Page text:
Maybe I am paranoid, but compared to the money spent of the rest of this stuff this has the best chance of stopping anything truly bad from happening for a reasonable cost.
Determining wire gauge is easy, except it isnít really.
I have bought for 150A, and 100A connections
Wire insulation is THHN which is 90C ratedhttps://lugsdirect.com/WireCurrentAmpacitiesNEC-Table-301-16.htm
So can I carry 150A on #1? The NEC310.15(B)(16) table says I can
No, the breakers only allow 75C load rating, and requires a minimum of 75C rated wirehttp://www2.schneider-electric.com/resources/sites/SCHNEIDER_ELECTRIC/content/live/FAQS/175000/FA175147/en_US/Wire%20Terminations%200110DB9901R2-02.pdf
So why is THHN the most readily available?
Temperature Derating, my garage is above the ambient temp which is allowed to run 75C wire at full rated current
What I need wire
1/0 copper THHN for 150A breaker to subpanel 300 ft
#6 bare copper earth ground main to sub run 100 ft
#3 copper THHN for 100A breaker to disconnect 450 ft
#8 bare copper earth ground from sub to disconnect 150 ft
I also got a deal on some #4 copper so I picked that up to cover the ground to the mains and the ground rod for the main panel upgrade 25 ft
I could use the #4 to run to 50A outlets if I want
Ft lengths are what I calculated I needed
Now that we know what wire is going where, we can calculate the conduit size. http://conduitfillcalculator.com/
They donít include bare wire for ground, so I have used to THHN to estimate that.
For runs with 3 or more wires, you have to be below 40%.
I am using Electrical Metal Tubing (EMT) as it is thinner and lighter than Rigid Metal Conduit (RMC)
By picking 3 #3 and 1 #8, we get 38% fill on 1 inch EMT
By picking 3 1/0 and 1 #6, we get 29% fill on 1.5 inch EMT
Dropping to 1.25 inch EMT yields 40.5% fill
The runs from the basement to the garage will be challenging enough to pull the wire through that I donít want to make it harder by trying to go with a borderline fill ratio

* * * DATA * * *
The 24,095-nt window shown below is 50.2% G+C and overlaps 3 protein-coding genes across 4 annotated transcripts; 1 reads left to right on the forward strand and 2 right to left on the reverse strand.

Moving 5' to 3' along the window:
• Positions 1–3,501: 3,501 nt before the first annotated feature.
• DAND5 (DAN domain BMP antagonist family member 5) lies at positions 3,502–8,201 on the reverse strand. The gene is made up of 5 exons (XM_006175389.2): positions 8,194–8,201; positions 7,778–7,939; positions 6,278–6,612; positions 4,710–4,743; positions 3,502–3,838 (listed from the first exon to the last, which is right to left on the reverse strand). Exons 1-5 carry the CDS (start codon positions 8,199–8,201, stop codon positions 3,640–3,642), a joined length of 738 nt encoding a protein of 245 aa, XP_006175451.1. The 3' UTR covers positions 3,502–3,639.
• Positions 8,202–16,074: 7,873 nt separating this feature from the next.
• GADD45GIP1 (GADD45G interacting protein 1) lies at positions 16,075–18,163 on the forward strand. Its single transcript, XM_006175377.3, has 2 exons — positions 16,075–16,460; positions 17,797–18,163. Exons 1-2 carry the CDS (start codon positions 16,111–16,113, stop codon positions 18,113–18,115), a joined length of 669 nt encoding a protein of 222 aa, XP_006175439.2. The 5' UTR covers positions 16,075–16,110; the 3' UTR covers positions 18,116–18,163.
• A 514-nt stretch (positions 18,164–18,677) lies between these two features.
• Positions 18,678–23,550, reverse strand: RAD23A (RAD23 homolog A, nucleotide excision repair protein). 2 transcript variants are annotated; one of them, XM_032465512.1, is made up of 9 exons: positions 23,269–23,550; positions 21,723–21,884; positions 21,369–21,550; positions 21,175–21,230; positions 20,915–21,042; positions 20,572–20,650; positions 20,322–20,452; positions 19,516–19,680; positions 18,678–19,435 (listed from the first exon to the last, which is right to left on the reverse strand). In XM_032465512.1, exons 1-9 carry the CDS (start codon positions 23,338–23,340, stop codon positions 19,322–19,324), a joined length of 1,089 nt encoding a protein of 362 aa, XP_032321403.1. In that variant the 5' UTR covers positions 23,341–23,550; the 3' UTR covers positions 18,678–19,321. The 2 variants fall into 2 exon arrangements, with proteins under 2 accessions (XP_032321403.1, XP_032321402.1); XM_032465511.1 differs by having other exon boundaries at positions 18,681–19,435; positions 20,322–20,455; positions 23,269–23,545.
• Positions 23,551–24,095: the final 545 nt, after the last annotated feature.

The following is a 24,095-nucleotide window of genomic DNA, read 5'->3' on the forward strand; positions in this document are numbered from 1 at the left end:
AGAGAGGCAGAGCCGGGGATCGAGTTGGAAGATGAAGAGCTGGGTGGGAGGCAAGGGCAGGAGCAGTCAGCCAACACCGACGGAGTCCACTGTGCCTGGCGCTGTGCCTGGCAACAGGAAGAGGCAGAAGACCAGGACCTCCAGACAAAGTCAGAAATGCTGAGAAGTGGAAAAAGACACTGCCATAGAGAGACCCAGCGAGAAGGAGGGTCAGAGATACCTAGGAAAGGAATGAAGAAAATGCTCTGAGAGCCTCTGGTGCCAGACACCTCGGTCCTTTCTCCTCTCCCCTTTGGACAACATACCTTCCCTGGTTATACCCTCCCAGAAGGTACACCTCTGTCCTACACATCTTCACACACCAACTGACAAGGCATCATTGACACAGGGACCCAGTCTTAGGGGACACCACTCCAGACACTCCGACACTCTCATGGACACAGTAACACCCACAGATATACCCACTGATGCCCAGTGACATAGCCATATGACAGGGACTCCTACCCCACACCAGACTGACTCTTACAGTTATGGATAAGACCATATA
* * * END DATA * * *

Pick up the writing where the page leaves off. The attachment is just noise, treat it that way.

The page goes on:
There are adjustments that can be made for the total amount of bends in a run of conduit
No more than 360 degrees of bends in any one cable pull. You can insert a pull box to break the pull in more than one part.
My basement to garage run will have about 300 degrees of bends, so having a 29% fill will help make that pull much easier
The sub panel to disconnect pulls will only have about 200 degrees so higher fill worries me less
What I bought
4 100A 240V 1ph 3wire fused safety disconnects, I chose SquareD D223N, D223NRB for outdoor
2 150A+ 240V 1ph 3wire main lug breaker boxes, I chose the 225A SquareD 42 slot as they were cheaper than anything else I found
Additional main panel 200A 240V 1ph 3wire, I chose a matching one with what I already have
Meter base 400A 240V 1ph 3wire, 2 sets of lugs, I chose Milbank U1748-O for underground wire
Comed has an approved meter base list, this is one of the few 400A on it, and it seems to be the most common
I kept the same brand and type of breaker boxes so that I could move breakers around at will
SquareD QO series in my case, and they are readily available at more than your local store
Nothing better than retail on Craigslist after monitoring for 6 months
Bought them on Ebay for deep discounts compared to other sources
QO are going through a product changeover which the old models are phasing out, but the feature they added doesnít matter for my purpose
I paid 89 for the 225A and 95 for the 200A panels
I spent 6 months monitoring Craigslist, ebay and Amazon for SquareD QO breakers 100A and above.
100A breakers 2 pole, $31 avg cost delivered
125A breakers 2 pole, $26 avg cost delivered
150A breakers 2 pole, $175 avg cost delivered
200A Main breaker, $45 delivered
The 150A breakers are much more expensive and they also consume four slots in the box instead of two
I went for the SquareD D223N (3) indoor and D223NRB (1) outdoor
Nothing good local for 3 months on Craigslist
Ebay yielded results on New or close enough to new units to meet my needs,
To my door costs 151.57 for all 3 D223N, and 65.24 for the D223NRB
300ft of 1/0 THHN craigslist $205
1000ft of #3 THHN craigslist $400
250ft of #6 ground craigslist $80
500ft of #8 ground craigslist $100
161ft of #4 THHN craigslist $45
$830 in copper cable!
I have serious excess in #3/8 which will get resold
Retail for that is about $1600, and that is shopping around for it.
Thoughts on Juicebox
I was talking to JuiceBox and their 75A charging station has a 6 gauge whip to connect to the service provided by a 100A breaker.
They were quite confident in their solution and suggested using a junction box to connect to larger wire.
You canít wire it direct to a breaker, or even a service disconnect (which was my plan) as breakers and service disconnects are only rated for 75 C wire, and this would be 90C+ to run 100A service through a #6 wire.
I wasnít impressed as their documentation didnít point out this detail or reinforce the junction box suggestion as the requirement that it is.
An electrician should know this but why take that chance.
I reorganized this content compared to my presentation order, and added some written notes to fill in for my verbal stuff. Feel free to ask questions.